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The Relationship Between BABIP And WOBA For Josh Hamilton

Jack Moore of FanGraphs has continued his "Expanded Four Factors" series to Josh Hamilton. He looks at the components that have gone in to Hamilton's incredible season, and what kind of year he would be having with certain regression.

With a drop in BABIP back to .340, Hamilton’s looking like a .383 wOBA hitter, which is still quite good. Even if it drops all the way back to .300, Hamilton’s still a comfortably above average hitter, at .346. Any BABIP above .360 projects Hamilton as a .400+ wOBA hitter. To be exact, every 10 points of BABIP is worth just over 9 points of wOBA.

What does this tell us? Not much that we didn’t already know, really. First, Hamilton’s having an insanely good year, even though there’s very little chance that he maintains his .440 wOBA. Second, Hamilton’s power and contact skills make him an above average hitter regardless of his BABIP, and even with some regression he should remain on of the better hitting outfielders in the league. Third, it would take some very poor luck to push Hamilton to anywhere near or below average. Hamilton is a very good hitter having a tremendous season, and right now, he certainly looks like a candidate, if not the front runner, for the Most Valuable Player award in the American League.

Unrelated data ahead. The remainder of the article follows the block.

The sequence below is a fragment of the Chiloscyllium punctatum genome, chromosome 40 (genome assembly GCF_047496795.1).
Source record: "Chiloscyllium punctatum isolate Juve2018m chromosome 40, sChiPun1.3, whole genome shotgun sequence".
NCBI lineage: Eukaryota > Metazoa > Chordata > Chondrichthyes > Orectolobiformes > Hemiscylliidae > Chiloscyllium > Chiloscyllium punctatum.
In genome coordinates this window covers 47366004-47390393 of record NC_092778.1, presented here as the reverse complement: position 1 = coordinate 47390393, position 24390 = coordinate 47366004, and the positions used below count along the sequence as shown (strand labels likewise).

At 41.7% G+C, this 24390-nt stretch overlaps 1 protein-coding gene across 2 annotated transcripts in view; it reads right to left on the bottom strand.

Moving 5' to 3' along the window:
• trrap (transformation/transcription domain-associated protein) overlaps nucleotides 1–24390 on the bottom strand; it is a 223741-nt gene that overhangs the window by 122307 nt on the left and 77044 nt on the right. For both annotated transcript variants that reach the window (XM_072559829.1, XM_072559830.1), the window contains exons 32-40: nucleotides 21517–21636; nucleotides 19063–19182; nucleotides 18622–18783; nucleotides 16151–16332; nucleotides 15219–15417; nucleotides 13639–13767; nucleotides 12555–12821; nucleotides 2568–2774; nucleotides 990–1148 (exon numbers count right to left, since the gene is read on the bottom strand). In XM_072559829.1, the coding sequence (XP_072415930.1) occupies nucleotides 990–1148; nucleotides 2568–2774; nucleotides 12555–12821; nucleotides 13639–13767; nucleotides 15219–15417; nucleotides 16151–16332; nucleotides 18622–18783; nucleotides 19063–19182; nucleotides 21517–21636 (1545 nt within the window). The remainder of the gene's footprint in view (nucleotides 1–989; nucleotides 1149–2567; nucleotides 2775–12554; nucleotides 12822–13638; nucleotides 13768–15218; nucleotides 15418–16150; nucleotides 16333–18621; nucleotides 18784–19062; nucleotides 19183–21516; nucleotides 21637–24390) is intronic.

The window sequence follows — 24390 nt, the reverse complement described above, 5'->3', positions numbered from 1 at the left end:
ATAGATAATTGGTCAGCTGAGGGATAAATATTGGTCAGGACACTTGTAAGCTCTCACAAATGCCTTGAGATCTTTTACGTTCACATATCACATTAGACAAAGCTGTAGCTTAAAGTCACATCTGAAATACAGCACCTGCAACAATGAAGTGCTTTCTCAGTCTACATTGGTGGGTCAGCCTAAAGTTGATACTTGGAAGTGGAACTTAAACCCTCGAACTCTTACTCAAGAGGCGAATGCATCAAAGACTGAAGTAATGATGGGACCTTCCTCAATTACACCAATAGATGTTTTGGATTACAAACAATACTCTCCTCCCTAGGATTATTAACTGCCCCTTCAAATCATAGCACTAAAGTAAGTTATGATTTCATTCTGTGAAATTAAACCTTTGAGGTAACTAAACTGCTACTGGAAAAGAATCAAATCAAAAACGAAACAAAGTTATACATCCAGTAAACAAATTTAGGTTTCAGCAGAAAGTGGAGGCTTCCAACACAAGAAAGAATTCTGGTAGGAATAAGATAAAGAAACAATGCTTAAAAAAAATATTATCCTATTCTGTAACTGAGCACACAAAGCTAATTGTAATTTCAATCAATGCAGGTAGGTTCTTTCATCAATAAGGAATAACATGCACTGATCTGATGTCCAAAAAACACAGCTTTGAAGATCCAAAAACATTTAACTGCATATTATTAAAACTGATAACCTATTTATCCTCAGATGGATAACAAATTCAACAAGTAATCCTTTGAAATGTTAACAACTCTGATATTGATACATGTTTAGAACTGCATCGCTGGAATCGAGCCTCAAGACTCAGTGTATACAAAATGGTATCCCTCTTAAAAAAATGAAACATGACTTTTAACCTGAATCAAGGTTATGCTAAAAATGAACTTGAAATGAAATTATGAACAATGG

He also includes this nifty graph displaying the the relationship between Hamilton's Batting Average On Balls In Play and his weighted On Base Average:

 Hamiltonbabip_medium

via www.fangraphs.com

Moore's estimated wOBA for Hamilton with a more realistic BABIP is backed up by another source, as well: StatCorner has his regressed wOBA at .386 currently. Which, like Moore says, is still an absolutely ridiculous total.

Little of this is a surprise, of course. Hamilton is a supremely talented hitter who's finally putting his natural gifts together for an elite season. He is over-performing a bit, but most MVP players do over-perform a bit. What's encouraging is, even with regression towards less spectacular expectations, Josh would still be having an amazing season. As long as we can stay healthy, we don't need him to have terrific balls in play luck to be a phenomenal force that provides extreme production for the team.

As long as he is, though, I'm going to continue enjoying one of the best individual seasons in the history of the Texas Rangers.

Photographs by jamesbrandon, jdtornow, phlezk, flygraphix, mcdlttx, tomasland, and literalbarrage used in background montage under Creative Commons. Thank you.